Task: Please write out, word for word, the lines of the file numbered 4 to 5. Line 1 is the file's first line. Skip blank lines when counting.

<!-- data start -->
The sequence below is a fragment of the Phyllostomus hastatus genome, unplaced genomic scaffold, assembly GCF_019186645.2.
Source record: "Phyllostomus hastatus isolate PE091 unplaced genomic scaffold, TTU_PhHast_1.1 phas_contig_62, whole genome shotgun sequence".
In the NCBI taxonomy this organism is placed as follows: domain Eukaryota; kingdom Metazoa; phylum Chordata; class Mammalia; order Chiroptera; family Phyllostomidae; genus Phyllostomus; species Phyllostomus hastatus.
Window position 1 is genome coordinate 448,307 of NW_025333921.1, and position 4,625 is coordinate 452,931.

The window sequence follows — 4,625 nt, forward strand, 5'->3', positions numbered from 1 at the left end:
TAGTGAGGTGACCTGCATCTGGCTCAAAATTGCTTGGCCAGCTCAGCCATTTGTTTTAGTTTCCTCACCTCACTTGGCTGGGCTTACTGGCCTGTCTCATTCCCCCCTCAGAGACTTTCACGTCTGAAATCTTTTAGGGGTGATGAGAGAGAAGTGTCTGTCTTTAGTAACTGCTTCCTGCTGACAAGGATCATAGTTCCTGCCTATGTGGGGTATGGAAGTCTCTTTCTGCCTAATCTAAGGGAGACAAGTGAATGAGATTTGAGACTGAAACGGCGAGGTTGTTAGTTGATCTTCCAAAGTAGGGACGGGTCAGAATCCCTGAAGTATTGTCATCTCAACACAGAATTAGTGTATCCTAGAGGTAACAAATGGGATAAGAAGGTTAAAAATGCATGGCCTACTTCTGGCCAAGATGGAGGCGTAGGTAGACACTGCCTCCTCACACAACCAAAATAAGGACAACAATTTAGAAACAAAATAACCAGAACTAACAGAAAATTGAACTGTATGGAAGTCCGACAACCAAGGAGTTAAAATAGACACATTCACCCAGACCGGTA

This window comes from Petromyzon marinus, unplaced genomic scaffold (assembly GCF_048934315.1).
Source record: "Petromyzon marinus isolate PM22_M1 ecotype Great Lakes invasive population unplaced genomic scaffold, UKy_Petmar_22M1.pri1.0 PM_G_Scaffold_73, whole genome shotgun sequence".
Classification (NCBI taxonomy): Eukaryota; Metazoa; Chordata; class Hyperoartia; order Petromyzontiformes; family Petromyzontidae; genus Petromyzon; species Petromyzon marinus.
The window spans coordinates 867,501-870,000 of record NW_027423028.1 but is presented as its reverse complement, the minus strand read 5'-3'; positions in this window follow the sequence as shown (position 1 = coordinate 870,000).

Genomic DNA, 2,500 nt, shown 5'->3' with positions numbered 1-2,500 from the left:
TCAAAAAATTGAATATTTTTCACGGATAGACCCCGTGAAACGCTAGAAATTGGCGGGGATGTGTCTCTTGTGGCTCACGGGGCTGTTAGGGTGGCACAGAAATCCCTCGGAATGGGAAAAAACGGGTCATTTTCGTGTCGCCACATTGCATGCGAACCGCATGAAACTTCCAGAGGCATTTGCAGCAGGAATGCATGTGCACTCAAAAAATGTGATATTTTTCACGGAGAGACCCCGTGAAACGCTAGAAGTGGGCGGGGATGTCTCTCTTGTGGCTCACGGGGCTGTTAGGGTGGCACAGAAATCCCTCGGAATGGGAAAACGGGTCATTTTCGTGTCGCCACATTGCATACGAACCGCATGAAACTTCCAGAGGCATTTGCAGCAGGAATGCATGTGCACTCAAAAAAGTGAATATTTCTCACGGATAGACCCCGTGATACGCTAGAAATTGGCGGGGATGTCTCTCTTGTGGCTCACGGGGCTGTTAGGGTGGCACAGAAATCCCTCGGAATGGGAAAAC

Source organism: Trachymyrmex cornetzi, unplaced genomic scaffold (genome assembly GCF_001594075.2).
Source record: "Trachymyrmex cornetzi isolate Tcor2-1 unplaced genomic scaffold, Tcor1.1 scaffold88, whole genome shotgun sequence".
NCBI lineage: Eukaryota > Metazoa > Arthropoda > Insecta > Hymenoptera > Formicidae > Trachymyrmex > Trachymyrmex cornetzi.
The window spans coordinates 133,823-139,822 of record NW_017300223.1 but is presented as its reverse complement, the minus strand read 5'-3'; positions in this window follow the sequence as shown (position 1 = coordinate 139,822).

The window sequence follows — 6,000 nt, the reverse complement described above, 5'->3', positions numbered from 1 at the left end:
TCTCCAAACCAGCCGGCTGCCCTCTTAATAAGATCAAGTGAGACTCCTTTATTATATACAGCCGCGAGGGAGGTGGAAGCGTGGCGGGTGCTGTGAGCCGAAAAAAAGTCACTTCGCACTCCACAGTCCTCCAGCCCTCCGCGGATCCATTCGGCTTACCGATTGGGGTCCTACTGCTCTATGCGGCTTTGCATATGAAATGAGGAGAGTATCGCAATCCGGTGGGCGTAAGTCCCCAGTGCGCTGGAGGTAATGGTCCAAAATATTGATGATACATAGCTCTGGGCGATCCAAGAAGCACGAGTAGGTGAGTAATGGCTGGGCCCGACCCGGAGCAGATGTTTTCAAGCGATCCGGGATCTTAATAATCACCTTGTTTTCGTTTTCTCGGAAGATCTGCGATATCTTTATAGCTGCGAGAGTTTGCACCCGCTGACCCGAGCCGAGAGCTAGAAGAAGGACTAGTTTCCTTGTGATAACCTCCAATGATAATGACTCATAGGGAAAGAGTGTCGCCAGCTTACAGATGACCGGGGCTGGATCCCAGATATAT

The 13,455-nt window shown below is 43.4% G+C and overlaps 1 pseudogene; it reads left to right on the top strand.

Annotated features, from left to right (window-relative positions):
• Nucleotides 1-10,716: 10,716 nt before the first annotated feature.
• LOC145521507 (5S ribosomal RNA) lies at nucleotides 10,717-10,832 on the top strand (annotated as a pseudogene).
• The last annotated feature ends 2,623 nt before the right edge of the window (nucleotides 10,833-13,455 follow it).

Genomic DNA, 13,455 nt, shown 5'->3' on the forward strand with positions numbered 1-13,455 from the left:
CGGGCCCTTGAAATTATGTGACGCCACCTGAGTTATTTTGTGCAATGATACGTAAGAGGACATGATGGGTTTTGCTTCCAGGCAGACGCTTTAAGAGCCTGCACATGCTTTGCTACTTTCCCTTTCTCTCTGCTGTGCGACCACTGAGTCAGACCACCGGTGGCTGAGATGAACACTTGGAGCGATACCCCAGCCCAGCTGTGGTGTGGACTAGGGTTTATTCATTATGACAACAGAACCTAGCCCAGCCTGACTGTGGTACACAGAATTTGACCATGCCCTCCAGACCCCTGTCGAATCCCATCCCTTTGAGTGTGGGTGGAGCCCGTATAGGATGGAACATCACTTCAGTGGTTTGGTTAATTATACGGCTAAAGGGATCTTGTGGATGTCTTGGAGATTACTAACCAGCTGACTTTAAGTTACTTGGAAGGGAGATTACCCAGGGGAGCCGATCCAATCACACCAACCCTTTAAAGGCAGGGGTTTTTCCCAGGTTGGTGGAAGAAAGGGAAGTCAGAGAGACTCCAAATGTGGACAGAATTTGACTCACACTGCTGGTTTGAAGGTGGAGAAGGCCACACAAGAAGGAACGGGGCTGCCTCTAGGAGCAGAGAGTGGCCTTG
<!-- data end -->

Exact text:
Window position 1 is genome coordinate 448,307 of NW_025333921.1, and position 4,625 is coordinate 452,931.

The window sequence follows — 4,625 nt, forward strand, 5'->3', positions numbered from 1 at the left end: